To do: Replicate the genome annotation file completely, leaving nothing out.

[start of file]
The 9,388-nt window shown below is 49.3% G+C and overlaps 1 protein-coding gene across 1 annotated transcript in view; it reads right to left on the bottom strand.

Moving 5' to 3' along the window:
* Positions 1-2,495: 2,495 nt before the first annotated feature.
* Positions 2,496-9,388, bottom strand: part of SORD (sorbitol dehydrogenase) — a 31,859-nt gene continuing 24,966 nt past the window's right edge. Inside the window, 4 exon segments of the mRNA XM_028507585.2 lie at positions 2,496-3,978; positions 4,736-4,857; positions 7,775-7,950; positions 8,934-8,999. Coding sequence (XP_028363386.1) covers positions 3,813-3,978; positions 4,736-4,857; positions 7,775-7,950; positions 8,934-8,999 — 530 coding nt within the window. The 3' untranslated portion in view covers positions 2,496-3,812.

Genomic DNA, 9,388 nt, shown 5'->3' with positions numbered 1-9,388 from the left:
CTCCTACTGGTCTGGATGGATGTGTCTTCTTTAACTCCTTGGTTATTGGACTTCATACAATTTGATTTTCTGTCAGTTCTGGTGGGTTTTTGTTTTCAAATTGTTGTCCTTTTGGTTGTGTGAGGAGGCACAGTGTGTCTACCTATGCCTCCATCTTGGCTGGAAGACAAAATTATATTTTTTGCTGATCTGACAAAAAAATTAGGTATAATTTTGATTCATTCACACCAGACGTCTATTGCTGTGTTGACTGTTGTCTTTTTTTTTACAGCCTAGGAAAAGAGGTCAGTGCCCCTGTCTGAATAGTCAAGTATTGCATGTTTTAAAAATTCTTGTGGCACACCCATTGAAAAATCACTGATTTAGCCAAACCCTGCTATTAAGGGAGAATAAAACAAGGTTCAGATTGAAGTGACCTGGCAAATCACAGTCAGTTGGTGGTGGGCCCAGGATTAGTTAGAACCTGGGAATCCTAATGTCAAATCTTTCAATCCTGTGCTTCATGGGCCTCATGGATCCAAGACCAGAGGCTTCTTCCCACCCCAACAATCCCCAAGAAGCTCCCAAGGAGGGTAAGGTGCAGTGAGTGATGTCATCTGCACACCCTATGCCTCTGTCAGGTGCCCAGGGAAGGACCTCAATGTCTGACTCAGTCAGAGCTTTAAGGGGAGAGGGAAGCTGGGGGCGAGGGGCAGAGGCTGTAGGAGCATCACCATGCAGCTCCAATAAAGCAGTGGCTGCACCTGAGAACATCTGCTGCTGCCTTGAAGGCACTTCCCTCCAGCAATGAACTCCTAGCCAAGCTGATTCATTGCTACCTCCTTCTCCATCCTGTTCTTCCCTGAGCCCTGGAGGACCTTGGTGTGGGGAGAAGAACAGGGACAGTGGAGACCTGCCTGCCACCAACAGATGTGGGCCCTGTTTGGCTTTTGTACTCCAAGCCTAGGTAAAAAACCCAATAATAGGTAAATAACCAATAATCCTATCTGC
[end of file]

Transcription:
The 9,388-nt window shown below is 49.3% G+C and overlaps 1 protein-coding gene across 1 annotated transcript in view; it reads right to left on the bottom strand.

Moving 5' to 3' along the window:
* Positions 1-2,495: 2,495 nt before the first annotated feature.
* Positions 2,496-9,388, bottom strand: part of SORD (sorbitol dehydrogenase) — a 31,859-nt gene continuing 24,966 nt past the window's right edge. Inside the window, 4 exon segments of the mRNA XM_028507585.2 lie at positions 2,496-3,978; positions 4,736-4,857; positions 7,775-7,950; positions 8,934-8,999. Coding sequence (XP_028363386.1) covers positions 3,813-3,978; positions 4,736-4,857; positions 7,775-7,950; positions 8,934-8,999 — 530 coding nt within the window. The 3' untranslated portion in view covers positions 2,496-3,812.

Genomic DNA, 9,388 nt, shown 5'->3' with positions numbered 1-9,388 from the left:
CTCCTACTGGTCTGGATGGATGTGTCTTCTTTAACTCCTTGGTTATTGGACTTCATACAATTTGATTTTCTGTCAGTTCTGGTGGGTTTTTGTTTTCAAATTGTTGTCCTTTTGGTTGTGTGAGGAGGCACAGTGTGTCTACCTATGCCTCCATCTTGGCTGGAAGACAAAATTATATTTTTTGCTGATCTGACAAAAAAATTAGGTATAATTTTGATTCATTCACACCAGACGTCTATTGCTGTGTTGACTGTTGTCTTTTTTTTTACAGCCTAGGAAAAGAGGTCAGTGCCCCTGTCTGAATAGTCAAGTATTGCATGTTTTAAAAATTCTTGTGGCACACCCATTGAAAAATCACTGATTTAGCCAAACCCTGCTATTAAGGGAGAATAAAACAAGGTTCAGATTGAAGTGACCTGGCAAATCACAGTCAGTTGGTGGTGGGCCCAGGATTAGTTAGAACCTGGGAATCCTAATGTCAAATCTTTCAATCCTGTGCTTCATGGGCCTCATGGATCCAAGACCAGAGGCTTCTTCCCACCCCAACAATCCCCAAGAAGCTCCCAAGGAGGGTAAGGTGCAGTGAGTGATGTCATCTGCACACCCTATGCCTCTGTCAGGTGCCCAGGGAAGGACCTCAATGTCTGACTCAGTCAGAGCTTTAAGGGGAGAGGGAAGCTGGGGGCGAGGGGCAGAGGCTGTAGGAGCATCACCATGCAGCTCCAATAAAGCAGTGGCTGCACCTGAGAACATCTGCTGCTGCCTTGAAGGCACTTCCCTCCAGCAATGAACTCCTAGCCAAGCTGATTCATTGCTACCTCCTTCTCCATCCTGTTCTTCCCTGAGCCCTGGAGGACCTTGGTGTGGGGAGAAGAACAGGGACAGTGGAGACCTGCCTGCCACCAACAGATGTGGGCCCTGTTTGGCTTTTGTACTCCAAGCCTAGGTAAAAAACCCAATAATAGGTAAATAACCAATAATCCTATCTGC